You’ll be asked to choose a network mirror. Remember how Debian had all those CD’s? All but the first CD are simply filled with different programs for your pleasure or productivity. For the sake of saving some CD-Rs We went with the net-install. This simply means you can get the programs (in the form of packages) via a working internet connection. When choosing a network mirror, choose your country, and usually selecting any of the mirror native to your country will be fine. I usually use the standard US Debian mirror and haven’t had any trouble with bad packages or slow speed. After choosing a network mirror, you’ll also be asked if you’d like to participate in a package popularity survey. This is just info that goes back to the Debian project about nothing more than what programs you choose to install. Feel free to select whichever option you like as it has no impact on installation. Next is the software selection screen. While you can choose each and every individual package to install, you can choose general configurations and modify it after installation. The standard system must be installed, but you’ll see options to install desktop, laptop, and some server configurations. For this tutorial, let’s select the desktop settings. (NOTE: for those readers using a laptop for this, feel free to choose the laptop setting. It’s not drastically different if any)
Now, the Debian installer will download, install and confure your packages. This should take about 20 minutes on a recent PC, while older ones might take a little longer. Near the end of installing the packages, you’ll be asked if you’d like to install the GRUB bootloader. The short answer to this question would be yes. GRUB (GRand Unified Bootloader) is an open-source bootloader that’s default on almost all recent Linux distributions. It will usually auto-detect other OSs installed on the computer. It will overwrite the standard Windows NTLDR bootloader, but will still be able to boot Windows. When your computer is first powered on, after your system POSTs, GRUB will load and you’ll have the options of booting either your installed Linux distros or Windows. So when prompted to install it, select yes.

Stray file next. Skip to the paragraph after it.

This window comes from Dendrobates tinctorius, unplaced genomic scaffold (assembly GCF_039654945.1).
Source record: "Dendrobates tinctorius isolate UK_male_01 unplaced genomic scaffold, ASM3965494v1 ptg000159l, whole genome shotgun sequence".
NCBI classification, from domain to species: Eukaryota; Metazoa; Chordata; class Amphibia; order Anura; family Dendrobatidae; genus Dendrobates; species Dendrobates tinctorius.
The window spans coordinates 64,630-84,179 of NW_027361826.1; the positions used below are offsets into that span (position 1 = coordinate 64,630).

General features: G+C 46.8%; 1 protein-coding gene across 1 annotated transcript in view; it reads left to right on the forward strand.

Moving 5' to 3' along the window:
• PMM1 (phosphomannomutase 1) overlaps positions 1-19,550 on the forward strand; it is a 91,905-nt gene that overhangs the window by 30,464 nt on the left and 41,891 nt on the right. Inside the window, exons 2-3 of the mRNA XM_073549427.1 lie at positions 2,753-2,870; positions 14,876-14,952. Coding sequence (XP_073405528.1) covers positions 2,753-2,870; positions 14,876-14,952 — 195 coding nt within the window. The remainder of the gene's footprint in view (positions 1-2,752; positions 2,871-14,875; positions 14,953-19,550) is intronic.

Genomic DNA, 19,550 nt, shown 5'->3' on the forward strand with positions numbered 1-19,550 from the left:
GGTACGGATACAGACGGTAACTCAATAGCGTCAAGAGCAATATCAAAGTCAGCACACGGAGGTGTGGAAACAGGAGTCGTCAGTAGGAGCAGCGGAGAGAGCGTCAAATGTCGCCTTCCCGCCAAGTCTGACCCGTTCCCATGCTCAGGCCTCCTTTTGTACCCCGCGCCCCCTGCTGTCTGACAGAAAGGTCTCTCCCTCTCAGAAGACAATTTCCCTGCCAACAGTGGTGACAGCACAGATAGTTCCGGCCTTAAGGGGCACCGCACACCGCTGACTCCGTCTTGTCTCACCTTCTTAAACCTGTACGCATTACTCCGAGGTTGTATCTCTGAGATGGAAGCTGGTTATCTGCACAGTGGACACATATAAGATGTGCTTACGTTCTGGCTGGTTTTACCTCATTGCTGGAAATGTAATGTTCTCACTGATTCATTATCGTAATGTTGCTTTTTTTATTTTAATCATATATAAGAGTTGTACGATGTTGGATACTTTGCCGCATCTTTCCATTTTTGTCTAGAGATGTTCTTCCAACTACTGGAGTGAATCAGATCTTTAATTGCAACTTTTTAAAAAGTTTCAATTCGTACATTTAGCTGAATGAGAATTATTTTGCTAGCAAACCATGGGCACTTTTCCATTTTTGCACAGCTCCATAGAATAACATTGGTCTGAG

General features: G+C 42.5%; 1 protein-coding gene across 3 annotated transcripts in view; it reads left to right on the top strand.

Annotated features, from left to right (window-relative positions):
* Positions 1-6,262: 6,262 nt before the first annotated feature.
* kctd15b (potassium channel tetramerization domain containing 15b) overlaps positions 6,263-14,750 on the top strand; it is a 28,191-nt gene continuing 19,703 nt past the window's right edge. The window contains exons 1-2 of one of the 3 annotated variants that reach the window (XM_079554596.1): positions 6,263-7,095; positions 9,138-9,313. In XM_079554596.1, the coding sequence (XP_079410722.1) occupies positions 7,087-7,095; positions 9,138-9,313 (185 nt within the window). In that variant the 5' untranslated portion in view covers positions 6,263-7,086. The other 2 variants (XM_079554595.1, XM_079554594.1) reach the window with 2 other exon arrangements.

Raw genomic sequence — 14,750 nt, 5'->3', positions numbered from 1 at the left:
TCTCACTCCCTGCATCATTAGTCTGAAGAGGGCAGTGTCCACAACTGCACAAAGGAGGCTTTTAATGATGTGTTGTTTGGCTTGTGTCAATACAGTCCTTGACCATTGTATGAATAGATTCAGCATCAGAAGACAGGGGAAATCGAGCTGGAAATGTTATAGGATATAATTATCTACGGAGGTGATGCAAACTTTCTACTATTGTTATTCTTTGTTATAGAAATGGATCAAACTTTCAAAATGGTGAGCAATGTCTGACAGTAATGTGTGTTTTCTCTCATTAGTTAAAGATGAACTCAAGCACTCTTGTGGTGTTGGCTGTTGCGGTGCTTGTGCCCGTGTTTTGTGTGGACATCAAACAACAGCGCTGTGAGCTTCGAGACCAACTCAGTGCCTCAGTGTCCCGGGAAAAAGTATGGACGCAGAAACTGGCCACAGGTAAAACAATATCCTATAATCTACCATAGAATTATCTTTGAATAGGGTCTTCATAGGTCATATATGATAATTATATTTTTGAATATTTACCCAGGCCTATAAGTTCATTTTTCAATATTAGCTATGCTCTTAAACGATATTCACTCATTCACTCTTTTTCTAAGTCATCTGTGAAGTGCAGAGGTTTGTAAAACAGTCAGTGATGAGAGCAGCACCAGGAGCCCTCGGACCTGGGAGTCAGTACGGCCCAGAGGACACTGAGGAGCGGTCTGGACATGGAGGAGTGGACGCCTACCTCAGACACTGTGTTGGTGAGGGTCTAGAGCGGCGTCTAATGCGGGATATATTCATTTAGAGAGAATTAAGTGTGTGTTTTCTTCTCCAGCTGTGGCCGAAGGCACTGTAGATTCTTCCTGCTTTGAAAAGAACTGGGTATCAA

After GRUB finishes installing and configuring itself, your CD drive will pop open. Installation complete! Not so bad eh? Now, remove the CD from the drive, and select “Continue”. From here, the system will restart. System POSTs, GRUB loads, choose “Debian Etch (2.6.18-4)”. You’ll see some text roll across the screen. You can try and read some of it, but it won’t make much sense (yet). Congratulations! you’ve now installed Linux! At the login screen type in your user name and password. Welcome to Debian Linux. Feel free to take a look around. Debian uses the GNOME desktop by default, and comes with most necessary programs already installed. No need for anti-malware software, or running all over the web looking for your programs. You might be wondering what programs do what. For this, I recommend visiting http://www.linuxalt.com. It shows a two-column table with popular windows applications on the left, and comparable Linux/Open-Source programs on the right.
As stated before, Linux does have a learning curve, but once you get the basics down, the rest of it isn’t as hard as you’d think. Come back soon for more info on Linux and more.
-that Linux guy